1984 by George Orwell

Book Cover
I’m not sure why, but I have just got around to reading 1984. For some reason it was never required reading for me in high school. I was familiar with the “Big Brother” concept as it is a very common reference. Recently, the Patriot Act of 2001 and subsequent reauthorization in 2005 has been criticized by many. For me, 1984 was a very interesting read, because a lot of George Orwell’s concepts seem very plausible today.

I can’t really emphasize enough how important it is to read the Appendix of 1984 first. It covers the official government language of Oceana. This is called “Newspeak,” and is designed to simplify the English language and control human thought. As a quick example, there is no word for bad, just ungood. Excellent would be replaced by something like doubleplusgood. Another important word central to the plot is doublethink, or the ability to hold two contradicting ideas in one’s mind and truly believe both.

The story takes place in Oceana, one of three superpowers that is always at war with either Eastasia or Eurasia. The Party controls all information and feeds political propaganda to the public and keeps the public under constant surveillance through telescreens which act as both televisions and video cameras. The main character, Winston Smith, works for the Party in the Ministry of Truth.

The description of the Ministry of Truth was very scary. Essentially it is responsible for storing all information and knowledge, and subsequently can modify any of it to suit its own purpose. For example, Oceana can swith alliances with one of the other two superpowers, and all of historical information would be changed. Winston’s job is to modify records to match Party policy whenever changes or errors are made. He secretly despises Big Brother and the Party, and is eventually approached by a woman named Julia who shares his feelings. They eventually become lovers, but Winston is a bit concerned. She does not seem to be as aware of the political brainwashing as he is.

It was rather more of a shock to him when he discovered from some chance remark that she did not remember that Oceania, four years ago, had been at war with Eastasia and at peace with Eurasia. It was true that she regarded the whole war as a sham: but apparently she had not even noticed that the name of the enemy had changed. ‘I thought we’d always been at war with Eurasia,’ she said vaguely. It frightened him a little.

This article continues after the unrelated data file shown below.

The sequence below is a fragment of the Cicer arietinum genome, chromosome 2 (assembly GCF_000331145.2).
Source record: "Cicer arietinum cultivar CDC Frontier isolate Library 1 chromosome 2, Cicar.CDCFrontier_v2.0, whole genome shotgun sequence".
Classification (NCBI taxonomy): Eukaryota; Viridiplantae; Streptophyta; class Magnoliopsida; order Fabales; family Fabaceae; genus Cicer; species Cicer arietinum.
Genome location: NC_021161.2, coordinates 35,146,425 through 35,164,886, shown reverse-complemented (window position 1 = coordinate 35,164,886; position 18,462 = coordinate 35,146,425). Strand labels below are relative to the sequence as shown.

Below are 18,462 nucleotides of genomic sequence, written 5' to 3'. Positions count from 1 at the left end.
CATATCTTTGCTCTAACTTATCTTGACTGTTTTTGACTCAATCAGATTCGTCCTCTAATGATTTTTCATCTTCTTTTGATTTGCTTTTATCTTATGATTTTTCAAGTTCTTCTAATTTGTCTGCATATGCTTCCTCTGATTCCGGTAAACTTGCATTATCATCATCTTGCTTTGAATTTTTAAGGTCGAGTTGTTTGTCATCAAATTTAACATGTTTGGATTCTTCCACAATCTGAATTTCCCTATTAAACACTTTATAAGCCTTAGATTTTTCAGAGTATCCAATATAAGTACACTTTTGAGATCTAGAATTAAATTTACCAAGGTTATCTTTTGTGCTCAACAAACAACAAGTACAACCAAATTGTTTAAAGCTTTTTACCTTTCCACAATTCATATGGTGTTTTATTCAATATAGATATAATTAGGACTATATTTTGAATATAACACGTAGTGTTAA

They eventually make contact with O’Brien, a secret member of an underground resistance. He warns them that they will get caught eventually, and they will confess (under torture), and for that reason their knowledge of who are members will be kept to the absolute minimum. They are given “THE BOOK” which contains the musings of Goldstein, the leader of the resistance. The excerpts that Winston reads describe some very morbid ideas about war, which are very interesting. There are quite a few other tidbits in there as well.

Orwell’s 1984 is very deep and thought provoking. If anything, it is more relevant today, than when it was published in 1949. Technology is advancing at an alarming rate. Within the last few years, the FBI obtained warrants to wiretap cell phones of mobsters under investigation. This might seem innocuous, but the technique they used was able to activate the microphone on the phones remotely without a call being placed, and might have been possible to record conversations near the phone while it was turned off! Just recently, in The Dark Knight, Bruce Wayne develops a technology that ties into cell phones to create a much more elaborate surveillance system. How long it will be until something like that is possible?

I’m partial to reading physical books, but if you like to read ebooks, 1984 is available at Project Gutenberg.

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